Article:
How to Petrify Wood

Learn How to Petrify Wood: Expert Guide

Petrified wood is actually a fossil that is formed when plant materials are buried into the sediment. They are protected against decay by organisms and sediment. Groundwater filled with dissolved solids freely flows into the sediment, thus serving as a replacement to the main plant material with calcite, silica, pyrite, as well as other inorganic material – opal included. This results in the fossil that is found in the original material which preserved specific characteristics of the wood, bark, and other cellular structures. However, not all petrified work is naturally created. If you are interested in the process, check out how to petrify wood.

What You Need

  • Big container
  • Water (mineral-rich)
  • Volcanic or spring water
  • Dilute acid
  • Brush
  • Wood
  • Sodium silicate solution (about 15% in dry form)

Step by Step Instructions

Step 1 – Combine Water and Clay

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Combine together water and mineral clay. The type of clay that you can use for this is either China clay, microlite, Freeport clay, volcanic ash, pascalite Montana clay, bentonite, or desert mineral clay. Combine together 5-pounds of your selected clay for every five gallons of water. You may want to start by combining together one pound of clay with one gallon of water. The result of this is mineral-filled water that is required for the reaction.

Step 2 – Add Volcanic/Water Spring

In a huge container, combine together 20 gallons of volcanic or spring water with the earlier prepared mineral-filled water. Among other things that you need to remember when doing this process is making sure that the mineral-rich solution has been prepared accordingly in order to avoid potential problems with the process along the way.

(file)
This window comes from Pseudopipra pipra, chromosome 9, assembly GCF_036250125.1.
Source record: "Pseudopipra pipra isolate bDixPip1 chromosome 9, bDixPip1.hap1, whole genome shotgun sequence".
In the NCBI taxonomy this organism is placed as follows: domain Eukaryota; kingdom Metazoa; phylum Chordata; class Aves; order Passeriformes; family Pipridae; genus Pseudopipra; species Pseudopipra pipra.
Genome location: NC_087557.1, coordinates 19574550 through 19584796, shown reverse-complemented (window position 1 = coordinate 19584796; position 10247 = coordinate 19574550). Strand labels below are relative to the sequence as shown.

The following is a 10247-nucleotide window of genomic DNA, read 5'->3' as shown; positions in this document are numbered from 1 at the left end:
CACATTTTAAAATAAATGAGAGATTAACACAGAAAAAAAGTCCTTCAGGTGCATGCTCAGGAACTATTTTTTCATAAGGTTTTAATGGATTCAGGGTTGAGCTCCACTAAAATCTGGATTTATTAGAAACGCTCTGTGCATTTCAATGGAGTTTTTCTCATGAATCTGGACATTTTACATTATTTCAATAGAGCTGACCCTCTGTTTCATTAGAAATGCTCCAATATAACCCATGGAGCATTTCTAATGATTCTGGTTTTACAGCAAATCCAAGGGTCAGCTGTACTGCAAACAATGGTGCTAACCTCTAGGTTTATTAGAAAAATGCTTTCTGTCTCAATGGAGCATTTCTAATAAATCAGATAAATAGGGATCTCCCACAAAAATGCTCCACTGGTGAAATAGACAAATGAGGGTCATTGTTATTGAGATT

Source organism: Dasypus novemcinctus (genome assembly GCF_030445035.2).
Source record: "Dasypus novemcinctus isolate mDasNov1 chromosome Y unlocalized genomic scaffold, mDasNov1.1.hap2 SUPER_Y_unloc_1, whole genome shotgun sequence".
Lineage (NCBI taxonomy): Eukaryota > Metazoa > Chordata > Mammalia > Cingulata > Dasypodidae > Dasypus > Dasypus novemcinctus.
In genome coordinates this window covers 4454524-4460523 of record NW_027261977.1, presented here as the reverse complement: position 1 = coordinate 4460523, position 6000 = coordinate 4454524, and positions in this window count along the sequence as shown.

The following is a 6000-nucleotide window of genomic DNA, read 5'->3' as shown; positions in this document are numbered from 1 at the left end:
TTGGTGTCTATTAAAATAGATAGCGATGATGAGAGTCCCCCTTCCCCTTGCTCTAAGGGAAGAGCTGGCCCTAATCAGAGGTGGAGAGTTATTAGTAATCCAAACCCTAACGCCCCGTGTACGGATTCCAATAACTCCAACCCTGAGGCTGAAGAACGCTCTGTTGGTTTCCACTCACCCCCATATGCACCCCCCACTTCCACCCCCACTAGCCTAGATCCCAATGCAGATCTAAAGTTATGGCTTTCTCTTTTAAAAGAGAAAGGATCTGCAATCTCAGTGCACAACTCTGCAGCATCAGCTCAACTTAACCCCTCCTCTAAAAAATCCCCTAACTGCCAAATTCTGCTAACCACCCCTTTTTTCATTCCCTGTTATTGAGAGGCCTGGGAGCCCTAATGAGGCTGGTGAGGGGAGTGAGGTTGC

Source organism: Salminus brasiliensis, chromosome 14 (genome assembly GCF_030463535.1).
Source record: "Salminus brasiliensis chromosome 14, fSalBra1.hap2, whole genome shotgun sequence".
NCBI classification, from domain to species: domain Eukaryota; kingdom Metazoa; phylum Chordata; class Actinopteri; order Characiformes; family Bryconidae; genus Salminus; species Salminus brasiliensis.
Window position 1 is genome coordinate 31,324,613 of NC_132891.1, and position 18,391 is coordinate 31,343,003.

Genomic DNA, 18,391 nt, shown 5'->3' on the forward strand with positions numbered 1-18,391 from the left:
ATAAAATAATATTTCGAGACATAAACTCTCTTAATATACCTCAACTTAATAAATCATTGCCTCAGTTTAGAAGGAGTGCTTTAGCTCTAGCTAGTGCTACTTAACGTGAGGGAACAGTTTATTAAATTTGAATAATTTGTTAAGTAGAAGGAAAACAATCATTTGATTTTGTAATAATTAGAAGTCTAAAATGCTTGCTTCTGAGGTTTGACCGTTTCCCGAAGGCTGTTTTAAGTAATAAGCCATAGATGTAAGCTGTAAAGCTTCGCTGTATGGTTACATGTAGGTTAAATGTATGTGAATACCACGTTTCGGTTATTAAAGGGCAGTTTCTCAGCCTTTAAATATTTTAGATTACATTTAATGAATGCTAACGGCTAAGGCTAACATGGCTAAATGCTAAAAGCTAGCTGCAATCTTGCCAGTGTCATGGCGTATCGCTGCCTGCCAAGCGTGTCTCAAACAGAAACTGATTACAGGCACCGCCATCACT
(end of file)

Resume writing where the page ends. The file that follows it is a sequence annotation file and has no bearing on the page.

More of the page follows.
Step 3 – Add Sodium Silicate

Pour in your solution for sodium silicate (10 gallons). This solution is also referred to as water glass. Sodium silicate, in liquid form, reacts in acidic conditions in order to form into a solid glassy gel. This characteristic makes it beneficial while serving as a bonding agent in products that are cemented, such as abrasive wheels and concrete. This also works wonders in petrifying wood.

Step 4 – Add Citric Acid

Add about one teaspoon of citric acid (diluted) with a 4 to 5.5 pH level. While you can get a ready-to-use diluted citric acid, you can also make a solution on your own. This can be done by dissolving 2 g of citric acid monohydrate in 10 ml of water, mixing together.

Step 5 – Coat the Wood With the Solution

Using the solution, coat the wood, and brushing it sells. This needs fireproof protection for petrification. If you deem that it is possible, it works perfectly well in order to cover the wood completely by dunking it right to the solution a few times.

Wood that is petrified is used often in lapidary work. This means that the wood is cut in different shapes for the creation of jewelry and sawn into different blocks to get bookends. They can also be sawn in order to create tabletops or turned into think slabs to make clock faces. Smaller bits of wood that are petrified may be placed inside a rock tumbler in order to produce tumbled stones.

However, only a small part of the wood that is petrified is ideal for this type of lapidary work. Specimens that are preserved poorly or those that come fractures that are closely-spaced or voids may not polish well, which could result in breaking while working. Those that are spectacular in color, with no voids or fractures are preferred for this type of lapidary work.

The collection of petrified wood may only be performed inside a private property. There should also be approval coming from the landowner, as well as on restricted tracts on properties owned by the government, especially in areas where smaller quantities are only allowed to be gathered for private and personal use. Before actual collection, acquire permission from the private property owner, or from the agency of the government who is in charge of the land where your collection will happen.

On the other hand, if you are not interested in taking this route, you can always try learning how to petrify wood, and follow the steps in this guide in order to produce petrified wood that looks similar to the original ones. This will not save you a good amount of time but allows you to be creative in making your own petrified wood.


If you are not willing to wait for a few million years in order to enjoy the beauty of petrified wood, the steps highlighted above will allow you to learn how to petrify wood. The resulting piece may not be as interesting and beautiful as the original ones, but they are still cool and are created in a shorter period of time. If you have any thoughts to share, feel free to share them in the comments section below. Share this article with others and share the knowledge!